Sri Lanka as a leading nanotechnology destination:
A step towards the future
Sri Lanka had been talking of introducing nanotechnology for almost
15 years; ministers had promised to build nano parks and provide other
benefits to get such projects off the ground. However, very little
attention had been paid to the matter.
A model of the
Nanotechnology Centre in Homagama
Last Thursday, the much talked about and long overdue foundation
stone for the 54-acre nanotechnology Centre of Excellence (NCE) was
finally laid on Government land at Homagama.
Chairman Sri Lanka Institute of Nanotechnology (SLINTEC), Mahesh
Amalean said the investment for the initial stage of the project is Rs
830 million. The nanotechnology park, funded by the Government and a few
private sector entities, would enable companies to invest and develop
their research centres’ incubation facilities and pilot plants in the
environment of an advanced technology park.
This would help Sri Lanka to be positioned as a leading destination
for nanotechnology, taking the country closer towards becoming the
‘Wonder of Asia’.
The second phase of the park will focus on the expansion of research
and business development for the public and private sector in Sri Lanka
and potential foreign direct investment from multinational corporations
as well as SMEs through attractive incentives, terms and conditions.
One of Asia’s leading nano-scientists Dr Lalin Samaranayake told the
Sunday Observer that Sri Lanka is sitting on a ‘nanotechnology
goldmine’. It has not used its potential in the world market, he said
He said while Sri Lanka has the technology to reap economic benefits
from nanotechnology in the island itself, the country only exports raw
materials, giving all the benefits to the world. “Sri Lanka sells nano
raw materials such as graphite, silica, titanium dioxide and clay for
various industries in the world and imports the finished products
spending a lot of foreign currency.”
Sri Lanka now has an opportunity to add premium value to its raw
materials through research and development work in nano-technology by
local scientists and engineers. For example, processes have been
designed and developed to produce titanium dioxide and nano titanium
dioxide which will save more than 10 times the foreign exchange spent on
importing them for local industries.
Nanotechnology is considered a key technology for the future.
Consequently, various governments have invested billions of dollars in
its future. The USA has invested US$ 3.7 billion through its National
Nanotechnology Initiative followed by Japan with US$ 750 million and the
European Union US$ 1.2 billion.
Minister of Technology and Research
Pavithra Wanniarachchi and Chairman, Sri Lanka Institute of
Nanotechnology, Mahesh Amalean lay the foundation stone for
the Nanotechnology Centre
Nanotechnology may be able to create many new materials and devices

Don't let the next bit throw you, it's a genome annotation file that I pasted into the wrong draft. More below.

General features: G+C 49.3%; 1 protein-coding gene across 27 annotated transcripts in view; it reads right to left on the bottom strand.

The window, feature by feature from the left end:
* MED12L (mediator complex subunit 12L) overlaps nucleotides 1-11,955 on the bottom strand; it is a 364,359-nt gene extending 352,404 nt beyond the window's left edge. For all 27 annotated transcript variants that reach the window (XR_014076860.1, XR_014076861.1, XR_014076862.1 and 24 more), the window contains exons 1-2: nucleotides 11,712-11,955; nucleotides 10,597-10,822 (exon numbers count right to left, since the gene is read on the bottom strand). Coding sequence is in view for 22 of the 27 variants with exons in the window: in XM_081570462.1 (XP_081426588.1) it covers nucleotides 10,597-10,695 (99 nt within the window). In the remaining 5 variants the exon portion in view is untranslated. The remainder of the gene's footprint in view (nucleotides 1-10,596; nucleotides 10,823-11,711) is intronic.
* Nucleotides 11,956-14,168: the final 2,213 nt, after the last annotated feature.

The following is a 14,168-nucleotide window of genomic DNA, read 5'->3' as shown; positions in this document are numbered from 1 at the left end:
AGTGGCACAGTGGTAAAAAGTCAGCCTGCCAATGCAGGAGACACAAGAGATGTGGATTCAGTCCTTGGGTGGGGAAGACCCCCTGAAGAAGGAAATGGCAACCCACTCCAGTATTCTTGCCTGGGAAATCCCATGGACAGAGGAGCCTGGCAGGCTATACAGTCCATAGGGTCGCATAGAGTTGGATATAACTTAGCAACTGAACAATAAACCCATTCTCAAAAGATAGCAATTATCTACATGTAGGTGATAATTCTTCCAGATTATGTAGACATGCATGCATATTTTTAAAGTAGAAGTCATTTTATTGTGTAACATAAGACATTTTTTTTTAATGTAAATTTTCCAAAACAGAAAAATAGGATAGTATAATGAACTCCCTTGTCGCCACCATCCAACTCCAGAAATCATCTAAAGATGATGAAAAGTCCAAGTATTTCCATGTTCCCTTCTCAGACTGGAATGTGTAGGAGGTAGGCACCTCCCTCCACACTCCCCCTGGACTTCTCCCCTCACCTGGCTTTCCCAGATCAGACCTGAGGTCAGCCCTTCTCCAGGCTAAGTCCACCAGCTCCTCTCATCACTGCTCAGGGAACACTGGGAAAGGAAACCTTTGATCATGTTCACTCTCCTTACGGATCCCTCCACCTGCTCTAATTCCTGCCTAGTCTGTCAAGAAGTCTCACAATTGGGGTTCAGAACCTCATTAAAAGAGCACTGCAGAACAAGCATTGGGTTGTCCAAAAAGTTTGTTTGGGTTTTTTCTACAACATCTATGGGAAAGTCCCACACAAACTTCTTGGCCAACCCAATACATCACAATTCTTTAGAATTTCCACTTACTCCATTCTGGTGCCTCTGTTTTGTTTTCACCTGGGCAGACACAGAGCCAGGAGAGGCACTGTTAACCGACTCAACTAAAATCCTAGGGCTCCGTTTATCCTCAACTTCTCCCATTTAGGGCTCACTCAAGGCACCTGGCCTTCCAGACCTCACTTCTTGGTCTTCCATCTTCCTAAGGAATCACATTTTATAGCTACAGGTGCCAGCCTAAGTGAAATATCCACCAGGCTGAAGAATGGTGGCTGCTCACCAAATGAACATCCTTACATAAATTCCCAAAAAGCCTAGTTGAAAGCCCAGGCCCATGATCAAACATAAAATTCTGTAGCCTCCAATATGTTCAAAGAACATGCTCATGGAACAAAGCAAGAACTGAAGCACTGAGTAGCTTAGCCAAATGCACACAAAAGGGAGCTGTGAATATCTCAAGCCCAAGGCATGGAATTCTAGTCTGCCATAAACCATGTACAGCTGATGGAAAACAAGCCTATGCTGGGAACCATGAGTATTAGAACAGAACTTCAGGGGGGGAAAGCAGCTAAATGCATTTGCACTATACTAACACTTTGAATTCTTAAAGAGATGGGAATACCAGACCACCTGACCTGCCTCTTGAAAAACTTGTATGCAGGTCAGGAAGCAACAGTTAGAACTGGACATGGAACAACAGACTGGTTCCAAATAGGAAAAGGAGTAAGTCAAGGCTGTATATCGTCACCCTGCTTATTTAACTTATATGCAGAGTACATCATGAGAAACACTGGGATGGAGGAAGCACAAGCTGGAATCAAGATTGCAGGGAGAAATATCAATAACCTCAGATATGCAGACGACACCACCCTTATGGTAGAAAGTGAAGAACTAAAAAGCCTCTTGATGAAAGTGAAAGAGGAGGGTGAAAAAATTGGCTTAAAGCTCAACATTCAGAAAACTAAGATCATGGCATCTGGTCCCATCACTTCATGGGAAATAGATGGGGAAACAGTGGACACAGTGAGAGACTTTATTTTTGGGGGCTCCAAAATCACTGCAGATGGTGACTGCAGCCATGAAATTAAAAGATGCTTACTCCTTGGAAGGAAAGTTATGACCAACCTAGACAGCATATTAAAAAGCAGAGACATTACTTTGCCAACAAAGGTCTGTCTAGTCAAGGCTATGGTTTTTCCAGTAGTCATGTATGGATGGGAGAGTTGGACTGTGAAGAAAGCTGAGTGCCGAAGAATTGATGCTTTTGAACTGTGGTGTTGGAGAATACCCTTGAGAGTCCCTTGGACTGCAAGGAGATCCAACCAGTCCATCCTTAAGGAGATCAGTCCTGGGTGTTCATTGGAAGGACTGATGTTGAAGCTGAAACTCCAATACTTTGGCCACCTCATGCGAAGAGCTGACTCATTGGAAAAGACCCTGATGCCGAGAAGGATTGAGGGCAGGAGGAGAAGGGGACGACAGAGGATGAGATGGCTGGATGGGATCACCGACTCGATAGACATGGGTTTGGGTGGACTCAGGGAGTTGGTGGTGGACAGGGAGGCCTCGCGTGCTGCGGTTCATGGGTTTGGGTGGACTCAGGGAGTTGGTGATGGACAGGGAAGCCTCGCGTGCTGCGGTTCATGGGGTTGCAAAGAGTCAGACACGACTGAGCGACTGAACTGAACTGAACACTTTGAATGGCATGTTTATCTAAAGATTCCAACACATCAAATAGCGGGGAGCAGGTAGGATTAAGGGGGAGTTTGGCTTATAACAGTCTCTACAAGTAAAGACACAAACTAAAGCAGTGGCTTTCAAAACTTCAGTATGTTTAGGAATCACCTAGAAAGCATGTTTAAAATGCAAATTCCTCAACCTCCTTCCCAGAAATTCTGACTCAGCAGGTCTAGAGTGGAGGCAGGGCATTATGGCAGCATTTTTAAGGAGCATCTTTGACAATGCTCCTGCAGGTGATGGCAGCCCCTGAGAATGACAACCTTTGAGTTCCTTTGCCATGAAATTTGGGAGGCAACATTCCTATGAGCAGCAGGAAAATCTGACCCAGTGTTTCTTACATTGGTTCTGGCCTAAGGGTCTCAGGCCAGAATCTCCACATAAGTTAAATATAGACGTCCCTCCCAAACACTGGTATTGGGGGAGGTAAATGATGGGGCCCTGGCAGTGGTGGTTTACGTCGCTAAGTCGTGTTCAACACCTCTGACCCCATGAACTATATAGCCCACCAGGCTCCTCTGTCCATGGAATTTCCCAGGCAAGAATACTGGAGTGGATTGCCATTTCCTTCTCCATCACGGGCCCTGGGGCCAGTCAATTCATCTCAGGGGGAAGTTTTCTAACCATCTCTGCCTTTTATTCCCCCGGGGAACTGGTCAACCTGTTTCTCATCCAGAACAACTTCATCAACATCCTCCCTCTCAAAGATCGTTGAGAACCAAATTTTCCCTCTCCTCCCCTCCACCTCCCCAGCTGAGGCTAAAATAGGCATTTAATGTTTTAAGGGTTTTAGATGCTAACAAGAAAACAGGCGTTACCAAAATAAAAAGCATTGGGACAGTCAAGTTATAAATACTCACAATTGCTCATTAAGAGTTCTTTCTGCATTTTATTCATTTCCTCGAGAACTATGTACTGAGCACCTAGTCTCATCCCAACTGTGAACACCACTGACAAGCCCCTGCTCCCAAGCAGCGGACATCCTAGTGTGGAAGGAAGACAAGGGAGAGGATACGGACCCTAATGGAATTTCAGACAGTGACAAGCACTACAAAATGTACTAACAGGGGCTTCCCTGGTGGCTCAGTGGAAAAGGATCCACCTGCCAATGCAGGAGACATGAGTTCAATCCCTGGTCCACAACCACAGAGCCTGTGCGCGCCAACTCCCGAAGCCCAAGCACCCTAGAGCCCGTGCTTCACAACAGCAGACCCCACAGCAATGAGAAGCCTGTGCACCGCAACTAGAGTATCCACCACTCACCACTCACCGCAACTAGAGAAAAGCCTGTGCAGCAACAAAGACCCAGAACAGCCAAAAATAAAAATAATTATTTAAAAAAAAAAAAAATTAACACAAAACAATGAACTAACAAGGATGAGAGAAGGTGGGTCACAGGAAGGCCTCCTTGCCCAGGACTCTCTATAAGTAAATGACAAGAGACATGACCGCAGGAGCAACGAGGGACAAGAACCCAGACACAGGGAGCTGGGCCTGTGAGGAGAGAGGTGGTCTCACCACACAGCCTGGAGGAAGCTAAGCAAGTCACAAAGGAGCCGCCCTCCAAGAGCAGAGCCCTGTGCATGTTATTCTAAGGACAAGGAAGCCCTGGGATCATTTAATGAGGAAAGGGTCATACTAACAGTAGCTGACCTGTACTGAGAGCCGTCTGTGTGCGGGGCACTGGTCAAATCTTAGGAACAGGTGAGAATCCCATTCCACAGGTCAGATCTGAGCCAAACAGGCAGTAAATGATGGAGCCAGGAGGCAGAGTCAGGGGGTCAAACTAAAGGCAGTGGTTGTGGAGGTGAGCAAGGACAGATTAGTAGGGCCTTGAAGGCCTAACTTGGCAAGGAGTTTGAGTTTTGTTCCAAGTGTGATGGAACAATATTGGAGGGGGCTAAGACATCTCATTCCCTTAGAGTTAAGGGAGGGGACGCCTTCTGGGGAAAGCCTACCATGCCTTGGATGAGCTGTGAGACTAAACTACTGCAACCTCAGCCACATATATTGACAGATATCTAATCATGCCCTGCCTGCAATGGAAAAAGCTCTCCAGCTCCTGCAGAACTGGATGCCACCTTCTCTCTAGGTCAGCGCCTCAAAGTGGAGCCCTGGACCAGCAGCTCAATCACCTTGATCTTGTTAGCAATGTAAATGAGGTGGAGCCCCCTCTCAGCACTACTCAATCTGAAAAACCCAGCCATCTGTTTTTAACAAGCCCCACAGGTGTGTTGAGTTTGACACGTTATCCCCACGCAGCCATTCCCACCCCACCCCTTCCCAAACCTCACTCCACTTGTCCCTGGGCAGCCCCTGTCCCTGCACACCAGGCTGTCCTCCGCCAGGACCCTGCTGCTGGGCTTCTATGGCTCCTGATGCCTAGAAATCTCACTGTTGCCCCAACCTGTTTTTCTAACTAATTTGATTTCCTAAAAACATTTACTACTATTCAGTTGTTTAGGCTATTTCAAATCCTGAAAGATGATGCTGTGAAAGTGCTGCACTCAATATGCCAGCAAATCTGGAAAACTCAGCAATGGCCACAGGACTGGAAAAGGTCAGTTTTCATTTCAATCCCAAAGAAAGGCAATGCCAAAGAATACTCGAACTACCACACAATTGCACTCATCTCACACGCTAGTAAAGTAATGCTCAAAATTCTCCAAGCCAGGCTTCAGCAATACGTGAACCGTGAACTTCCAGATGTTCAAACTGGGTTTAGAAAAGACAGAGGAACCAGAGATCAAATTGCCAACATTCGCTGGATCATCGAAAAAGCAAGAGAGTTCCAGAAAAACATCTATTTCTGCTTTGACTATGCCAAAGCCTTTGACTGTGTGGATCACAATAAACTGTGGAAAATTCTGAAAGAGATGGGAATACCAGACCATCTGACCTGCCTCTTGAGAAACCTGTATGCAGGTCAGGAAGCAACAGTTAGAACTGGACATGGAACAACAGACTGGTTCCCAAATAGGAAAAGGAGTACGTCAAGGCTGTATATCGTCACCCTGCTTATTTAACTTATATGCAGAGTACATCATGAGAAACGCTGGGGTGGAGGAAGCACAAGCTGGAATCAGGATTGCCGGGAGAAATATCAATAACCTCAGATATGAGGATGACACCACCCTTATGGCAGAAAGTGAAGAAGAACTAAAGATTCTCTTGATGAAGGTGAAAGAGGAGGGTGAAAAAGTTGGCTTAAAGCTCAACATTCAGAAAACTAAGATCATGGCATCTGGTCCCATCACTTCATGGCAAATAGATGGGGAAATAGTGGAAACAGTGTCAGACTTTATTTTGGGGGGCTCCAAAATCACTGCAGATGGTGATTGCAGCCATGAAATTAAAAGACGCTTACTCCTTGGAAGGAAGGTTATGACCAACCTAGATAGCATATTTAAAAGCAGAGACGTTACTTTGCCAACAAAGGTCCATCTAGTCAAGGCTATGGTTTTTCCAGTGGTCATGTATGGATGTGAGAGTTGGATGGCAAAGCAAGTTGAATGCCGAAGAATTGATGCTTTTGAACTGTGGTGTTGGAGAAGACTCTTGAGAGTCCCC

with a vast range of applications, such as in medicine, electronics,
bio-materials and energy production. In addition, methods have been
invented and patented to produce carbon nano tubes of high quality and
purity which have a market price of about US $ 500 per gram whereas
currently the raw graphite is exported from local mines at US$ 1,200 per
High quality products
Hence, the knowledge base and technology drive have been created and
instated in-house and it is time to invest on them with a vision and put
into practice measures where nanotechnology- based high quality products
with ‘Made in Sri Lanka’ labels reach the global market.
“That way we shall not be very far from economic prosperity,” he
said. He said one of the biggest advantages of nanotechnology is that it
uses a low investment and brings high returns. Nanotechnology also
consumes low levels of electricity and factories do not need large
“This makes nano a viable investment for the private sector,” he
Another major advantage is that raw materials to produce nano tubes
and other export telecast material would be freely available even for
another century. Samaranayake, who is based in Sweden, said the recent
Budget has provided incentives for research which is a very good
Today there is increasing confidence among policymakers that research
and development can make a significant contribution towards achieving
This is clearly reflected in the 2012 budget, said Minister of
Technology and Research Pavithra Wanniarachchi.
“A few years ago, President Mahinda Rajapaksa, together with the
Treasury, took a leap of faith in nanotechnology. We are now witnessing
the results of this foresight and vision for our country,” said the
Recently, the SLINTEC in a landmark agreement, entered into a
strategic collaboration with Nagarjuna Fertilisers and Chemicals Limited
of Hyderabad, India, to develop the next generation of
nanotechnology-based plant fertiliser solutions. It was the first
program which provided Lankan technology to the international market,
SLINTEC science team leader, Professor in Chemistry, University of
Peradeniya, Professor Veranja Karunaratne said. The main purpose of this
agreement is to develop the next generation of nanotechnology-based
plant nutrition solutions.